I've been thinking a lot about short dialog recently. For most of 2007, we at Iron Lore were working on Dawn of War: Soulstorm, the third expansion to Relic's superb strategy series. When it came time for me to write the unit voice-over it was first necessary to stop and admire the standard set for my task by the folks at Relic.
I was an instant fan of lines such as "Just as Falcon brought Anaris to Eldanesh...," which deftly and poetically evokes the labyrinthine mythology of the ancient Eldar, not to mention, "'Ere ta fix yer gubbinz!" -- capturing perfectly all the comic braggadocio of an Ork warboss.
The nature of those unit voice-over lines highlights a major difference between dialog in games and other sorts of dialog. Take three steps into the world of screenwriting, and you're likely to come across the term "on the nose." (A good treatment of it can be found in David Freeman's book 'Creating Emotion in Games'.)
Being on the nose is a bad thing; it means the writing has come at its subject too directly and feels flat. It is the hallmark of juvenile, clumsy writing -- or worse yet, a script written by marketing execs. And it's true: People almost never talk directly at a point.
They don't state the obvious, they don't spell everything out. In fact, they almost always beat around the bush and whatever does come out of their mouths is colored heavily by their own personality and their relationship with whomever they're speaking to.
In other words, in real life and in well-written drama, when people speak, they speak in context. And the more context with which a writer can imbue a line of dialog, the better it will be. An elite operative in a dangerous situation is better off saying, "Sergeant Malloy. James! Please!" than they are coming out with a full, "James Malloy, I know the death of your partner of 10 years has shaken you up, but for crying out loud stop acting like an idiot or you'll get us all killed."
If the circumstances surrounding that line are well constructed, the audience gets the second line out of the first, with the major difference being that it goes to their gut, without bouncing off any raised eyebrows.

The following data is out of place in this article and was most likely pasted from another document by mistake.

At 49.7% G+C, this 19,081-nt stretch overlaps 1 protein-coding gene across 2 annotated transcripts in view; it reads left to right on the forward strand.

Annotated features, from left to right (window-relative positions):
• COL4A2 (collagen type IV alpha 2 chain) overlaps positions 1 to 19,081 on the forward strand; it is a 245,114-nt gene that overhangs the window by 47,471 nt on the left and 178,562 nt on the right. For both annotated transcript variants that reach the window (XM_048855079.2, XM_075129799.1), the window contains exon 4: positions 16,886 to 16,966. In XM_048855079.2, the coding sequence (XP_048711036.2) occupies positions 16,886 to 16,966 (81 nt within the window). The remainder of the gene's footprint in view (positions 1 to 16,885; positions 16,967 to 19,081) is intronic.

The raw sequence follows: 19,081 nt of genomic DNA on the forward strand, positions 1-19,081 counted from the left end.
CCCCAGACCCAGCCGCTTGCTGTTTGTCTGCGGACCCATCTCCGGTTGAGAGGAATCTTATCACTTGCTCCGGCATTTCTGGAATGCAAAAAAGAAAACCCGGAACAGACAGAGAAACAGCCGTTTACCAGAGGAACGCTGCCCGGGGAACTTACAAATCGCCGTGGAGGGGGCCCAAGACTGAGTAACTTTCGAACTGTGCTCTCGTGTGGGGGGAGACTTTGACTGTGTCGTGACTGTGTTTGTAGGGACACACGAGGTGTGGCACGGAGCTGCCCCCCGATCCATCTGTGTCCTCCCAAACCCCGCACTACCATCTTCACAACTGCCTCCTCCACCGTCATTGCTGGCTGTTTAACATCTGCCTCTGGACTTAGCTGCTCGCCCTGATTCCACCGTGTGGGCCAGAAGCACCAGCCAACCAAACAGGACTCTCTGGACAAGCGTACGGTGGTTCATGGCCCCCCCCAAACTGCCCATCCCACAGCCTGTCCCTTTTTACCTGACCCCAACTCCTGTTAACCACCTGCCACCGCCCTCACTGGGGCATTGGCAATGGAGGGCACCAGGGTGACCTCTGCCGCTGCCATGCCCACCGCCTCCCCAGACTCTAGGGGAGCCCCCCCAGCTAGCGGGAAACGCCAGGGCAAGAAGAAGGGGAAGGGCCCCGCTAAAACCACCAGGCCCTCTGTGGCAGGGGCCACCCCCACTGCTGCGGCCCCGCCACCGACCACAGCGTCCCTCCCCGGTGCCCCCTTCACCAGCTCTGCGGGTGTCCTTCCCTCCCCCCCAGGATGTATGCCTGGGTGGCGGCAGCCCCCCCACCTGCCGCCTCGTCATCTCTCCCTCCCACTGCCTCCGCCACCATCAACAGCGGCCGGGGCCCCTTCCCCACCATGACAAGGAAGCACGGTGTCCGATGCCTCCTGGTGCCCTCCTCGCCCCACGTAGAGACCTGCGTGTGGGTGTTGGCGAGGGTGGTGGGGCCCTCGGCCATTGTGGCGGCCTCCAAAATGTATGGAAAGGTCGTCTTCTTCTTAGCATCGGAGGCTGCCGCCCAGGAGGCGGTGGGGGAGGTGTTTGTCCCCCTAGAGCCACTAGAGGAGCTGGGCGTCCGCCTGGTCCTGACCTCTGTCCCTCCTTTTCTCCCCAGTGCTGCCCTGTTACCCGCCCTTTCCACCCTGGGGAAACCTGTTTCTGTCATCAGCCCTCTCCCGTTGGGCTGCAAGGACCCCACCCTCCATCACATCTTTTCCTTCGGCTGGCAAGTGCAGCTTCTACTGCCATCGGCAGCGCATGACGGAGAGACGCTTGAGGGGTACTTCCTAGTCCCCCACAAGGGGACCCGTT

In video games, the concept of "on the nose" hits a hitch. Dialog -- especially short dialog -- almost always has another job to do, which is conveying direct, unambiguous information to the player. In Dawn of War for instance, every infantry unit can have over a dozen different types of confirmation audio, acknowledging your orders and alerting you to events on the battlefield.
Relic/Iron Lore's Warhammer 40,000: Dawn of War: Soulstorm
Each type of confirmation gets between two and ten lines for variation. You naturally want these lines to convey as much character and flavor as possible, but what you absolutely need is for each to communicate its purpose without a shadow of a doubt.
The player needs to instantly grok when a line signifies squad selection, point capture, morale loss, and so forth. Almost all of these lines essentially must be on the nose. You can't come at the subject indirectly.
While not all game dialog has such strict parameters, the point holds. You won't find a lot of speech in games that doesn't directly relate to the central focus of action. It wants to keep pertinent to -- and at the tempo of -- the game itself.1
1 Writing off the nose is additionally difficult because diagesis is fundamentally different in games. Rather than being air-tight and made of glass, the fourth wall is covered in the apertures and interfaces of the game UI. It's as if a portion of the audio and visuals come from this gray area, the intersection of the game world and the player's world.